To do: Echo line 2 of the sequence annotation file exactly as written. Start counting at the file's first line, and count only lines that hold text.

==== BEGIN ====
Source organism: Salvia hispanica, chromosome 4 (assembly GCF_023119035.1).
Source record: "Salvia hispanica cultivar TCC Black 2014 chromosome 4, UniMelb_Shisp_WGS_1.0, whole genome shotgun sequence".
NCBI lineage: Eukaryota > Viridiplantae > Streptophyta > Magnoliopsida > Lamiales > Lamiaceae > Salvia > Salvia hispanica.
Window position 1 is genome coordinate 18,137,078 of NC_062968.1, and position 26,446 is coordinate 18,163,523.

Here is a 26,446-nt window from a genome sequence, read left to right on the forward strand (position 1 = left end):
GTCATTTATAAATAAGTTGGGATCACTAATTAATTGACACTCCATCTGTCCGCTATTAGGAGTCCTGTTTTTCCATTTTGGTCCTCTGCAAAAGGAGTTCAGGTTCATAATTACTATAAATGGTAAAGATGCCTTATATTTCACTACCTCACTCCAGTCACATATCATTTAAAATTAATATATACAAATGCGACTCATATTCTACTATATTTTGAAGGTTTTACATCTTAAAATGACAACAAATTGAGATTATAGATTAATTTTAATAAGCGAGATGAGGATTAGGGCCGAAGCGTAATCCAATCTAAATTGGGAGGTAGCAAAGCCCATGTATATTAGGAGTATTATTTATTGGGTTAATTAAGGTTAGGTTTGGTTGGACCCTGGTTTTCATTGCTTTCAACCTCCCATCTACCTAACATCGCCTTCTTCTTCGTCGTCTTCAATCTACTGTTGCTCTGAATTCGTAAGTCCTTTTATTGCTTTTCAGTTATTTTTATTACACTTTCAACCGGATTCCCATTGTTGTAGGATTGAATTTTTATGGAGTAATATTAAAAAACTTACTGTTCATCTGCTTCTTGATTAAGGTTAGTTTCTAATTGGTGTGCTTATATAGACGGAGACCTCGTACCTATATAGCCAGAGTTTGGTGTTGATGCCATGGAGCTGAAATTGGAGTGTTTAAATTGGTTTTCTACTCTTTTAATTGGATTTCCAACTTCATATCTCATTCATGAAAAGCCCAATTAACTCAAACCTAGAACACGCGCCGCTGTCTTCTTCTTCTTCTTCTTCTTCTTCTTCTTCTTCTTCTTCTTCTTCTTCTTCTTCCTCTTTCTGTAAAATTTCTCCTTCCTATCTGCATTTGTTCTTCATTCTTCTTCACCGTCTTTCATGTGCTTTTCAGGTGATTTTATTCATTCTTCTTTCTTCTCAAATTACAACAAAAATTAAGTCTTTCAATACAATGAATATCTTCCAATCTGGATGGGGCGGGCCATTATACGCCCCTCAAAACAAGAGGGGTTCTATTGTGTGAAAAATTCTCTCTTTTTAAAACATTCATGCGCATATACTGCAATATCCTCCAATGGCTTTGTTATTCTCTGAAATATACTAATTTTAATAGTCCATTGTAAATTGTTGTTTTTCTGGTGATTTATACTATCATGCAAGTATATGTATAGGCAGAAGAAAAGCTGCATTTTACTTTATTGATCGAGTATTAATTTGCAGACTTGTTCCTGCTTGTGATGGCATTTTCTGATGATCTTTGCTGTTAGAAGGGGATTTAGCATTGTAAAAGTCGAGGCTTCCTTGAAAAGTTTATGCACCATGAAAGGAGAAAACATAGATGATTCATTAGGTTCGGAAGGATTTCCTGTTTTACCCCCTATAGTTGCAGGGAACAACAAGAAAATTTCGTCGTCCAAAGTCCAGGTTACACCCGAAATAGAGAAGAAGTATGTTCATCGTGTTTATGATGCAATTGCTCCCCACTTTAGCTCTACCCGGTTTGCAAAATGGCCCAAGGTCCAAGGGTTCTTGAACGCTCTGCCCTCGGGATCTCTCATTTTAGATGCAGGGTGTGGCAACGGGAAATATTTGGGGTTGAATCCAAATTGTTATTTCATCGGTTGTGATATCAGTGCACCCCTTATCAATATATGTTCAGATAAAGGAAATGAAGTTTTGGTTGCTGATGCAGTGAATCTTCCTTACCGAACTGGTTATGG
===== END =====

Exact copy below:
Source record: "Salvia hispanica cultivar TCC Black 2014 chromosome 4, UniMelb_Shisp_WGS_1.0, whole genome shotgun sequence".